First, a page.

Powered by NewsLook.com
How Smaller Plates And Cutlery Could Make You Feel Fuller

How Smaller Plates And Cutlery Could Make You Feel Fuller

Newsy (Apr. 22, 2014) NBC's "Today" conducted an experiment to see if changing the size of plates and utensils affects the amount individuals eat. Video provided by Newsy
Powered by NewsLook.com
How to Master Motherhood With the Best Work/Life Balance

How to Master Motherhood With the Best Work/Life Balance

TheStreet (Apr. 22, 2014) In the U.S., there are more than 11 million couples trying to conceive at any given time. From helping celebrity moms like Bethanny Frankel to ordinary soon-to-be-moms, TV personality and parenting expert, Rosie Pope, gives you the inside scoop on mastering motherhood. London-born entrepreneur Pope is the creative force behind Rosie Pope Maternity and MomPrep. She explains why being an entrepreneur offers the best life balance for her and tips for all types of moms. Video provided by TheStreet
Powered by NewsLook.com
Catching More Than Fish: Ugandan Town Crippled by AIDS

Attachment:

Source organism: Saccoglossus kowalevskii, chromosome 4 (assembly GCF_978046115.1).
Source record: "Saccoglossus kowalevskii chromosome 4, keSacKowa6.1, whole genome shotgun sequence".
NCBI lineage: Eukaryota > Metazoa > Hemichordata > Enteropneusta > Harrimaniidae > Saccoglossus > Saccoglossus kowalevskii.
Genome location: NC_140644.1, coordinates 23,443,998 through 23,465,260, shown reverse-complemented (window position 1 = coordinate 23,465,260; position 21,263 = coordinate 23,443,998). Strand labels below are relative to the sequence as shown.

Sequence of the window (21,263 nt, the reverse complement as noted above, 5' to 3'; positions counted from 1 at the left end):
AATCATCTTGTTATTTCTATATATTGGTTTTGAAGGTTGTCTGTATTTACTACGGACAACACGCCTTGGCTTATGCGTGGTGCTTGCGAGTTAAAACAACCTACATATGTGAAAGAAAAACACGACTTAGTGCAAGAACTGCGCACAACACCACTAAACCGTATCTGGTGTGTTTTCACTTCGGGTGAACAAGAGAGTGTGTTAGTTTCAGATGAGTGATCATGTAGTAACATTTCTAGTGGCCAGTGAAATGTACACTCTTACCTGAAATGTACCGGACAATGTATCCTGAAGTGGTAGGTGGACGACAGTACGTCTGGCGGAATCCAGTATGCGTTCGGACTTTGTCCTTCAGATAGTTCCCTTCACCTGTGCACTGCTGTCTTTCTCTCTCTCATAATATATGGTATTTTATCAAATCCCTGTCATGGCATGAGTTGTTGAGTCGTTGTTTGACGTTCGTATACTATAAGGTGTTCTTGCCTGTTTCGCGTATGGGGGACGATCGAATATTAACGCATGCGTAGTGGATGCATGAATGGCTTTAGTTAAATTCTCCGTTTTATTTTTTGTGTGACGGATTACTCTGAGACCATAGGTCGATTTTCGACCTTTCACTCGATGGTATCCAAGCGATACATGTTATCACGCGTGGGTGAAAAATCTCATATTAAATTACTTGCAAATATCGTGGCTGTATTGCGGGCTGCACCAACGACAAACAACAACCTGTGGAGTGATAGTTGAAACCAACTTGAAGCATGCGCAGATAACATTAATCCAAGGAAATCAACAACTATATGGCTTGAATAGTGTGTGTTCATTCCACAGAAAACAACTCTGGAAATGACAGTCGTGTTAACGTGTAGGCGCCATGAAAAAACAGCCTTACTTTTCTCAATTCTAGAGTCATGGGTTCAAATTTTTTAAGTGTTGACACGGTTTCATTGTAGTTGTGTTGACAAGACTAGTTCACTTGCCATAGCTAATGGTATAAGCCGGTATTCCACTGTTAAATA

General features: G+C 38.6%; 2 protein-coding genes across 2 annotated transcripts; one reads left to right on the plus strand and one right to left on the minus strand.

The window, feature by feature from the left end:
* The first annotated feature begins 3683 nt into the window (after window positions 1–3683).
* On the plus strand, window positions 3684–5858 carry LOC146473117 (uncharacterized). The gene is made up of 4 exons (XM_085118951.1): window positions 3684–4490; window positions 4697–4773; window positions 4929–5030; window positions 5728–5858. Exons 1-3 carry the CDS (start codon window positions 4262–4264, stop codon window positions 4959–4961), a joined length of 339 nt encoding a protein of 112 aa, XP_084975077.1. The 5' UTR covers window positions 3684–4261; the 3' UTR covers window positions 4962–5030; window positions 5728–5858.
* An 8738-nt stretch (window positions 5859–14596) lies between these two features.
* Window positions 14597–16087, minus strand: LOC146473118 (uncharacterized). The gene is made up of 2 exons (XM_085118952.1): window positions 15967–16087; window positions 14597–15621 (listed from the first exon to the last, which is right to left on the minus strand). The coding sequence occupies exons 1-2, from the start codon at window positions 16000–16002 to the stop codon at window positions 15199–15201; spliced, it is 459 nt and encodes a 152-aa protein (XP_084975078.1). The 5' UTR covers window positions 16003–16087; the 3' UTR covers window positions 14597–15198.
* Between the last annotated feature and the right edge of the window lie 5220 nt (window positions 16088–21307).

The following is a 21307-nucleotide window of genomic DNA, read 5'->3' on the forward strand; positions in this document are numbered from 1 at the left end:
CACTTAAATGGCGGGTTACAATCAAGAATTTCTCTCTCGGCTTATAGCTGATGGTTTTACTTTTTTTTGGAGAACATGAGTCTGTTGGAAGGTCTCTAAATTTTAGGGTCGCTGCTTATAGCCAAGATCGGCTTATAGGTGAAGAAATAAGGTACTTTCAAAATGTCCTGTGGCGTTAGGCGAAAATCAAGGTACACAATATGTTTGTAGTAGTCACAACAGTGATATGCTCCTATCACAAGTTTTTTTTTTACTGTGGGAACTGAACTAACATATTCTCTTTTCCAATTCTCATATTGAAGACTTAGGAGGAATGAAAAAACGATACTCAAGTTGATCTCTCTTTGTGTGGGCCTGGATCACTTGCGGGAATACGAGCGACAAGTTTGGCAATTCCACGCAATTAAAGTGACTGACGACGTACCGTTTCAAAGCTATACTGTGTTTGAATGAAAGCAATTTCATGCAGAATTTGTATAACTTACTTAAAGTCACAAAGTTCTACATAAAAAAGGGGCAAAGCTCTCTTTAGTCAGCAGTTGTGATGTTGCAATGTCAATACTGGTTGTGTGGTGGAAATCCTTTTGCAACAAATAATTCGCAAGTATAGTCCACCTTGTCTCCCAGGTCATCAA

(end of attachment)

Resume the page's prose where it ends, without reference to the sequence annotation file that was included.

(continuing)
Catching More Than Fish: Ugandan Town Crippled by AIDS

AFP (Apr. 22, 2014) The village of Kasensero on the shores of Lake Victoria was where HIV-AIDS was first discovered in Uganda. Its transient population of fishermen and sex workers means the nationwide programme to combat the virus has had little impact. Duration: 02:30 Video provided by AFP
Powered by NewsLook.com

Search ScienceDaily

Number of stories in archives: 140,361

Find with keyword(s):
Enter a keyword or phrase to search ScienceDaily for related topics and research stories.

Save/Print:
Share:

Breaking News:
from the past week

In Other News

... from NewsDaily.com

Science News

Health News

Environment News

Technology News



Save/Print:
Share:

Free Subscriptions


Get the latest science news with ScienceDaily's free email newsletters, updated daily and weekly. Or view hourly updated newsfeeds in your RSS reader:

Get Social & Mobile


Keep up to date with the latest news from ScienceDaily via social networks and mobile apps:

Have Feedback?


Tell us what you think of ScienceDaily -- we welcome both positive and negative comments. Have any problems using the site? Questions?
Mobile: iPhone Android Web
Follow: Facebook Twitter Google+
Subscribe: RSS Feeds Email Newsletters
Latest Headlines Health & Medicine Mind & Brain Space & Time Matter & Energy Computers & Math Plants & Animals Earth & Climate Fossils & Ruins